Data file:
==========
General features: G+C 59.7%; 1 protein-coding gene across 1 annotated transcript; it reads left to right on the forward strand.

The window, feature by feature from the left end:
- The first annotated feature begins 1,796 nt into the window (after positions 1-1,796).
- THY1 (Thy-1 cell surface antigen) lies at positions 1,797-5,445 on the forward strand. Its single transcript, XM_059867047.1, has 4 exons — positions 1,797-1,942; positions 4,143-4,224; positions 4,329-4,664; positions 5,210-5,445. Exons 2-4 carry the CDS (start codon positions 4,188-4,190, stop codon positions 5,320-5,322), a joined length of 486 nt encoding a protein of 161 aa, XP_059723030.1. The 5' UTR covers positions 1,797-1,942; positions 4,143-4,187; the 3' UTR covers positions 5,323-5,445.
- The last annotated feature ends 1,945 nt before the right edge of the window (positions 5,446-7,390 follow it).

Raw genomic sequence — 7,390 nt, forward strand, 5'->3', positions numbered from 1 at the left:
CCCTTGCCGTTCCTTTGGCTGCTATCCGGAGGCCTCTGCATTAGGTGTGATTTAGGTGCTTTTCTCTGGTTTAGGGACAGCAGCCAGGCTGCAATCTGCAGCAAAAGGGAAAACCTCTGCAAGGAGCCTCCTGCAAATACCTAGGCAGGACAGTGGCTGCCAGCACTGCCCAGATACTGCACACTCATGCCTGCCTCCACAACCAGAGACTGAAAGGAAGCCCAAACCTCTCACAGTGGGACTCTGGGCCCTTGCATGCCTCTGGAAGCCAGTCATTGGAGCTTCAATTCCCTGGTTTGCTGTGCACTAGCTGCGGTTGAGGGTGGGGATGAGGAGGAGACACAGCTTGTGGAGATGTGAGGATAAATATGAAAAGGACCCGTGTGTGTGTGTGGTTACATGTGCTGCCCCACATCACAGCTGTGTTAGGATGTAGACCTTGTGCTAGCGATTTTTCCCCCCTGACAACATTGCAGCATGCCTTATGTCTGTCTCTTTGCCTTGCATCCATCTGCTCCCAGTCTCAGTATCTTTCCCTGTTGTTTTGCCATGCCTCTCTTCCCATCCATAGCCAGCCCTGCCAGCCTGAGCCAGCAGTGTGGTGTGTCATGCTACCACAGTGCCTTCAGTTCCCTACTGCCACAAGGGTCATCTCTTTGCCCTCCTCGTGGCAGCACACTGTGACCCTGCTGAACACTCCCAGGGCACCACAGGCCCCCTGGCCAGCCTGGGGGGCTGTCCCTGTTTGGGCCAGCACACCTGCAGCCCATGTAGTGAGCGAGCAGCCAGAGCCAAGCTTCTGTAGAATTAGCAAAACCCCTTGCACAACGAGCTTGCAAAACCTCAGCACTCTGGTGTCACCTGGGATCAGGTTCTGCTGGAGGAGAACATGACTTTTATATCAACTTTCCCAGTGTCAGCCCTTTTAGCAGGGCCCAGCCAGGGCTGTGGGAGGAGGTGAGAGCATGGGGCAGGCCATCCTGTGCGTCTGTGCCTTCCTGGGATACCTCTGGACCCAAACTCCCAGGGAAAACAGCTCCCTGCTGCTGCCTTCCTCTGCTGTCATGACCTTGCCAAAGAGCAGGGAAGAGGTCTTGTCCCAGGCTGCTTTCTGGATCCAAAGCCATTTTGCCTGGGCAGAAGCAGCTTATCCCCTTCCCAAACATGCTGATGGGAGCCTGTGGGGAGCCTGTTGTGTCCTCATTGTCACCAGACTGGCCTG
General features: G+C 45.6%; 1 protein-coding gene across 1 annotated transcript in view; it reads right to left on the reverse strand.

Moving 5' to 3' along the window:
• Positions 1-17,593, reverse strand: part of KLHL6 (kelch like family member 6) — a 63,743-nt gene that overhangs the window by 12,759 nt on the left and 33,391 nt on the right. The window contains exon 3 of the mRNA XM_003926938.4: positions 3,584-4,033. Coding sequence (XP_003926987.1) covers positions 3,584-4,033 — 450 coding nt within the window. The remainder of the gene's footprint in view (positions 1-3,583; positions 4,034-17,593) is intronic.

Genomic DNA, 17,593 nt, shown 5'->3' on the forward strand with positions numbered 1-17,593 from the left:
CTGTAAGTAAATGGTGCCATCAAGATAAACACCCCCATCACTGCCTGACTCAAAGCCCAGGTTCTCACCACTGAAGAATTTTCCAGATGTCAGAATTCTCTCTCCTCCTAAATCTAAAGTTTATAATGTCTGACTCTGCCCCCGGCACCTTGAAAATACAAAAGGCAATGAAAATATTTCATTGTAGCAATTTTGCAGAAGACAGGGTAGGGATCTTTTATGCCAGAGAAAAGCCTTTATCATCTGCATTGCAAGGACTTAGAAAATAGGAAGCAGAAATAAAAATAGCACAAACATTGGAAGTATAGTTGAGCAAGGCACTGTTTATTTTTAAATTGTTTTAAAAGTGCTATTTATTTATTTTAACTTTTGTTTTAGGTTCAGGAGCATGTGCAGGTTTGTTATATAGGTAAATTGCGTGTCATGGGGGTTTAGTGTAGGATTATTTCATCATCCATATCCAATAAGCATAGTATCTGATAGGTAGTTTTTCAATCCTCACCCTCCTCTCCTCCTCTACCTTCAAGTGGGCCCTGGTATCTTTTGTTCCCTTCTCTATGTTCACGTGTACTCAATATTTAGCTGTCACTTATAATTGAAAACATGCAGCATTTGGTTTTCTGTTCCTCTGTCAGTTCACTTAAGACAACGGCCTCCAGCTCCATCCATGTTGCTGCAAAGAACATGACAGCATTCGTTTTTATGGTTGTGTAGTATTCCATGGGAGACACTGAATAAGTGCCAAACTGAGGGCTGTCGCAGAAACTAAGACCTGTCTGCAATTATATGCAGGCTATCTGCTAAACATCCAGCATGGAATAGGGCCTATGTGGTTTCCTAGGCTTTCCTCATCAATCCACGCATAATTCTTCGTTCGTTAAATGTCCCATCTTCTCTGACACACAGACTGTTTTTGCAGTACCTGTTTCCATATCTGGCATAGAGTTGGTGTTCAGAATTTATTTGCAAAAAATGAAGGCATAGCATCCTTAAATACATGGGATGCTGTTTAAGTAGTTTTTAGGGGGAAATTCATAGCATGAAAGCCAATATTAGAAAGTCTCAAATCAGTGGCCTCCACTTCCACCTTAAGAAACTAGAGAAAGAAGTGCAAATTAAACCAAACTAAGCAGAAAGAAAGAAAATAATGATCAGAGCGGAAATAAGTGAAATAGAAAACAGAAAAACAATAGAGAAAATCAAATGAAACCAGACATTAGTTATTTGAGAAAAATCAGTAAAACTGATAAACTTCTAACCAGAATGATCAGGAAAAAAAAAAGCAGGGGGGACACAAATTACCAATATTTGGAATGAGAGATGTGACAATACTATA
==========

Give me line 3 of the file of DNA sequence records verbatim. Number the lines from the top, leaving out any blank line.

- The first annotated feature begins 1,796 nt into the window (after positions 1-1,796).